To assess the prevalence of bullying behaviors and morbidities, including overweight/obesity and frequent physical and emotional symptoms, and the associations between such morbidities and frequent involvement in bullying behaviors among US adolescents in grades 6 through 10.
Design, setting, and participants: This study was based on an analysis of US data from the 1998 World Health Organization Health Behavior in School-aged Children survey. The survey provides nationally representative, cross-sectional survey information on 15,686 US students in grades 6 through 10.
Outcome measures: Involvement in bullying as a victim and/or as a bully; body mass index; and self-reported headaches, stomachaches, backaches, dizziness, irritability, "feeling low", "feeling nervous", and sleeping difficulties.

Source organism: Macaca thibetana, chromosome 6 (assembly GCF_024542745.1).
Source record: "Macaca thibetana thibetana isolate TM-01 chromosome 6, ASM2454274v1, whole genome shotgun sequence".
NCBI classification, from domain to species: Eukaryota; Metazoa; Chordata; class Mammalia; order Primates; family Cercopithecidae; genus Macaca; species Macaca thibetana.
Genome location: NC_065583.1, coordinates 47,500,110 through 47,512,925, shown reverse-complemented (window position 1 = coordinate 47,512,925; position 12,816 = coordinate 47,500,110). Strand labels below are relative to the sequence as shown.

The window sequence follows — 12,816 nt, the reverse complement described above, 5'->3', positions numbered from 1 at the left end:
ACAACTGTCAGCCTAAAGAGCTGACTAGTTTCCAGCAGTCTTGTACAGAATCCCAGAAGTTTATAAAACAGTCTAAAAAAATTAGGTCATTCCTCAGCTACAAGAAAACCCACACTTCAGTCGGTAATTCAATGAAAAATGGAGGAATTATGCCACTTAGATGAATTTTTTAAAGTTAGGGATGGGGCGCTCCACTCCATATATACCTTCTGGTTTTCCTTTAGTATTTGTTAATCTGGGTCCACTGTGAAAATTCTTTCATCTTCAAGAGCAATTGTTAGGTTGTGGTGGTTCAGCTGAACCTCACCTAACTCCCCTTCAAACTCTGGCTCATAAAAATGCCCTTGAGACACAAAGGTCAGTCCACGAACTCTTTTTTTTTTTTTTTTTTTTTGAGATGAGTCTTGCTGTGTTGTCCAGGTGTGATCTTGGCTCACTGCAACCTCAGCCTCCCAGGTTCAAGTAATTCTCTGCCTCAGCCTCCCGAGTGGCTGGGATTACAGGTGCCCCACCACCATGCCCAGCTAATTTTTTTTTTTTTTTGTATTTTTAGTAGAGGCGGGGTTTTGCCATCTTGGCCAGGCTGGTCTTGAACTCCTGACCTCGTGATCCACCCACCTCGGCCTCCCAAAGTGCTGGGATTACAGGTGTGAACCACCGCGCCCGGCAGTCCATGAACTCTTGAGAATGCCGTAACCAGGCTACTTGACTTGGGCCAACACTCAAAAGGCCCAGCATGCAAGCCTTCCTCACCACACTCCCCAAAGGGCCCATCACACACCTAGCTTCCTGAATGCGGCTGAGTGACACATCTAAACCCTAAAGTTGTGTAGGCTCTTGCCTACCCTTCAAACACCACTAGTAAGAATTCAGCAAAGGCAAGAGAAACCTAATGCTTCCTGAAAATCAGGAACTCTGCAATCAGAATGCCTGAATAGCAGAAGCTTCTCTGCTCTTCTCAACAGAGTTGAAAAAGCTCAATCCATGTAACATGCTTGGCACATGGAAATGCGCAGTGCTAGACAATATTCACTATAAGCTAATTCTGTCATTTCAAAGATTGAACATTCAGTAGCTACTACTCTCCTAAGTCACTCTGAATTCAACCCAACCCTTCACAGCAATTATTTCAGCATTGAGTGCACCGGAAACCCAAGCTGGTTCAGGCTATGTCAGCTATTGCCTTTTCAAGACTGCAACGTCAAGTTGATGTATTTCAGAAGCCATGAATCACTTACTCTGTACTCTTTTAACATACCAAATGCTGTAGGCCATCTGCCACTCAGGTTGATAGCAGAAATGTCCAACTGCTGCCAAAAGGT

Results: Fifteen per cent of the students were involved in bullying others and/or were victims of bullies at least once a week. The bullying activities took place both at school and elsewhere. Students who suffered from at least one or more frequent physical or emotional symtom, occuring several times a week, were at 2.4 to 3.5 times more likely to be involved in frequent bullying incidents, as compared to students, who did not experience frequent symptoms.
Conclusions: The present study confirmed that frequent participation in bullying behaviors, as a bully, a victim, or both, was associated with poor health status. The existence of a morbidity spectrum associated with participation in bullying behaviors is important information for pediatric practice and merits further investigation.